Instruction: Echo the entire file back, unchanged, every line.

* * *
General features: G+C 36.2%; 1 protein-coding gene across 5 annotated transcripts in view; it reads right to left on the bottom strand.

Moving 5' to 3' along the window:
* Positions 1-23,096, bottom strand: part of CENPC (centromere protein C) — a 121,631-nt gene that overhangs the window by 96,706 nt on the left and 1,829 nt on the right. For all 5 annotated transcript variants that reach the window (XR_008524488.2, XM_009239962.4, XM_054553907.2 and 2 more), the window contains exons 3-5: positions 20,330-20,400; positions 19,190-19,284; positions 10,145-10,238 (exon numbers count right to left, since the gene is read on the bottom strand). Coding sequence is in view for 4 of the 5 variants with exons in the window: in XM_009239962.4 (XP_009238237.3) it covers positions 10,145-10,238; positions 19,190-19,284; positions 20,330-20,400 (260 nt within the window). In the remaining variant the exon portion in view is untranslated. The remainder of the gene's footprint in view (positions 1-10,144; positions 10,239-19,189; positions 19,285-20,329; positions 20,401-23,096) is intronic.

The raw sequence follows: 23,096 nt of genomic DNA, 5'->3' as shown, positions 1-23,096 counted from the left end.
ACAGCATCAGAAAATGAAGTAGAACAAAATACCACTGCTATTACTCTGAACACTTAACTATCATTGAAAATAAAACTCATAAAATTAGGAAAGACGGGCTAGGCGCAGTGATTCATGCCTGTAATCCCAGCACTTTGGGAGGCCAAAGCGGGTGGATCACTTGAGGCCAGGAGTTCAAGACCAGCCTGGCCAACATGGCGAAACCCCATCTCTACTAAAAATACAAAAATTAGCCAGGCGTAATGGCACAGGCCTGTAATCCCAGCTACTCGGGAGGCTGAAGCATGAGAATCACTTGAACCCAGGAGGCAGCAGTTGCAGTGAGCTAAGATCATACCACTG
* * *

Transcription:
General features: G+C 36.2%; 1 protein-coding gene across 5 annotated transcripts in view; it reads right to left on the bottom strand.

Moving 5' to 3' along the window:
* Positions 1-23,096, bottom strand: part of CENPC (centromere protein C) — a 121,631-nt gene that overhangs the window by 96,706 nt on the left and 1,829 nt on the right. For all 5 annotated transcript variants that reach the window (XR_008524488.2, XM_009239962.4, XM_054553907.2 and 2 more), the window contains exons 3-5: positions 20,330-20,400; positions 19,190-19,284; positions 10,145-10,238 (exon numbers count right to left, since the gene is read on the bottom strand). Coding sequence is in view for 4 of the 5 variants with exons in the window: in XM_009239962.4 (XP_009238237.3) it covers positions 10,145-10,238; positions 19,190-19,284; positions 20,330-20,400 (260 nt within the window). In the remaining variant the exon portion in view is untranslated. The remainder of the gene's footprint in view (positions 1-10,144; positions 10,239-19,189; positions 19,285-20,329; positions 20,401-23,096) is intronic.

The raw sequence follows: 23,096 nt of genomic DNA, 5'->3' as shown, positions 1-23,096 counted from the left end.
ACAGCATCAGAAAATGAAGTAGAACAAAATACCACTGCTATTACTCTGAACACTTAACTATCATTGAAAATAAAACTCATAAAATTAGGAAAGACGGGCTAGGCGCAGTGATTCATGCCTGTAATCCCAGCACTTTGGGAGGCCAAAGCGGGTGGATCACTTGAGGCCAGGAGTTCAAGACCAGCCTGGCCAACATGGCGAAACCCCATCTCTACTAAAAATACAAAAATTAGCCAGGCGTAATGGCACAGGCCTGTAATCCCAGCTACTCGGGAGGCTGAAGCATGAGAATCACTTGAACCCAGGAGGCAGCAGTTGCAGTGAGCTAAGATCATACCACTG